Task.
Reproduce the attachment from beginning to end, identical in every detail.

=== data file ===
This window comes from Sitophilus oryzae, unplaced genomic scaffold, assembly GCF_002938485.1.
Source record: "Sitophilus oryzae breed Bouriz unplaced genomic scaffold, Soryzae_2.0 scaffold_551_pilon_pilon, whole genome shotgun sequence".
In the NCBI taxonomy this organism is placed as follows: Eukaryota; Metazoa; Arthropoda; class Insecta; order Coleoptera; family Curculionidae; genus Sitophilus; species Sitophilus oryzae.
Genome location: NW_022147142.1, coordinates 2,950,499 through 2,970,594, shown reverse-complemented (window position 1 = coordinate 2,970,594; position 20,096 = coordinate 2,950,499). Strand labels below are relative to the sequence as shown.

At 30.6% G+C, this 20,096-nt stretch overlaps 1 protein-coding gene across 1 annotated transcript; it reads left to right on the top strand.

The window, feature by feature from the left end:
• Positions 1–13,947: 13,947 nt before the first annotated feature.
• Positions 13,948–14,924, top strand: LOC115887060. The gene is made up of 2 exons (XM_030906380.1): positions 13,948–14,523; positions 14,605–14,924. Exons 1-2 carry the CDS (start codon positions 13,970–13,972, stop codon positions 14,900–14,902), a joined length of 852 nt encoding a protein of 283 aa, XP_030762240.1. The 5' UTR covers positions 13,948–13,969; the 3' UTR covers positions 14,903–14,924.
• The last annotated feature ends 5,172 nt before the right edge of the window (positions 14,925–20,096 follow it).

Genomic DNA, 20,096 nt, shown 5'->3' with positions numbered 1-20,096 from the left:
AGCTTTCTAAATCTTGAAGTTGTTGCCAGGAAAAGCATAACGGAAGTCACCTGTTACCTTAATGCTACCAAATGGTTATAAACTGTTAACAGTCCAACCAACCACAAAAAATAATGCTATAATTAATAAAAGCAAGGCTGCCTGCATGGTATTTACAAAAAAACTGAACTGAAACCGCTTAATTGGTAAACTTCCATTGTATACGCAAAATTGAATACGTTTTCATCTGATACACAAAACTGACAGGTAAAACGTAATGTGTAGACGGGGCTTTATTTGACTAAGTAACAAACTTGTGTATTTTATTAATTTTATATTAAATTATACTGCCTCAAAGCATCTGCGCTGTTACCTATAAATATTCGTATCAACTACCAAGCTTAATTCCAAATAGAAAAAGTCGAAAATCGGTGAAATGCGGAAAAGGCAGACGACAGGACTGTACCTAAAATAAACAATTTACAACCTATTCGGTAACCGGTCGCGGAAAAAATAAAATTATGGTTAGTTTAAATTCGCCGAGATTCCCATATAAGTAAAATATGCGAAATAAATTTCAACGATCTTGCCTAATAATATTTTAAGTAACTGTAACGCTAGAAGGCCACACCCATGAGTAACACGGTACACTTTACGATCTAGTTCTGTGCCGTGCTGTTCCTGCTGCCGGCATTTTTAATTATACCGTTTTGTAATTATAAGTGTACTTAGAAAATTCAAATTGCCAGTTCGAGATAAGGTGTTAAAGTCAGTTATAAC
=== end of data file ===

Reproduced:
This window comes from Sitophilus oryzae, unplaced genomic scaffold, assembly GCF_002938485.1.
Source record: "Sitophilus oryzae breed Bouriz unplaced genomic scaffold, Soryzae_2.0 scaffold_551_pilon_pilon, whole genome shotgun sequence".
In the NCBI taxonomy this organism is placed as follows: Eukaryota; Metazoa; Arthropoda; class Insecta; order Coleoptera; family Curculionidae; genus Sitophilus; species Sitophilus oryzae.
Genome location: NW_022147142.1, coordinates 2,950,499 through 2,970,594, shown reverse-complemented (window position 1 = coordinate 2,970,594; position 20,096 = coordinate 2,950,499). Strand labels below are relative to the sequence as shown.

At 30.6% G+C, this 20,096-nt stretch overlaps 1 protein-coding gene across 1 annotated transcript; it reads left to right on the top strand.

The window, feature by feature from the left end:
• Positions 1–13,947: 13,947 nt before the first annotated feature.
• Positions 13,948–14,924, top strand: LOC115887060. The gene is made up of 2 exons (XM_030906380.1): positions 13,948–14,523; positions 14,605–14,924. Exons 1-2 carry the CDS (start codon positions 13,970–13,972, stop codon positions 14,900–14,902), a joined length of 852 nt encoding a protein of 283 aa, XP_030762240.1. The 5' UTR covers positions 13,948–13,969; the 3' UTR covers positions 14,903–14,924.
• The last annotated feature ends 5,172 nt before the right edge of the window (positions 14,925–20,096 follow it).

Genomic DNA, 20,096 nt, shown 5'->3' with positions numbered 1-20,096 from the left:
AGCTTTCTAAATCTTGAAGTTGTTGCCAGGAAAAGCATAACGGAAGTCACCTGTTACCTTAATGCTACCAAATGGTTATAAACTGTTAACAGTCCAACCAACCACAAAAAATAATGCTATAATTAATAAAAGCAAGGCTGCCTGCATGGTATTTACAAAAAAACTGAACTGAAACCGCTTAATTGGTAAACTTCCATTGTATACGCAAAATTGAATACGTTTTCATCTGATACACAAAACTGACAGGTAAAACGTAATGTGTAGACGGGGCTTTATTTGACTAAGTAACAAACTTGTGTATTTTATTAATTTTATATTAAATTATACTGCCTCAAAGCATCTGCGCTGTTACCTATAAATATTCGTATCAACTACCAAGCTTAATTCCAAATAGAAAAAGTCGAAAATCGGTGAAATGCGGAAAAGGCAGACGACAGGACTGTACCTAAAATAAACAATTTACAACCTATTCGGTAACCGGTCGCGGAAAAAATAAAATTATGGTTAGTTTAAATTCGCCGAGATTCCCATATAAGTAAAATATGCGAAATAAATTTCAACGATCTTGCCTAATAATATTTTAAGTAACTGTAACGCTAGAAGGCCACACCCATGAGTAACACGGTACACTTTACGATCTAGTTCTGTGCCGTGCTGTTCCTGCTGCCGGCATTTTTAATTATACCGTTTTGTAATTATAAGTGTACTTAGAAAATTCAAATTGCCAGTTCGAGATAAGGTGTTAAAGTCAGTTATAAC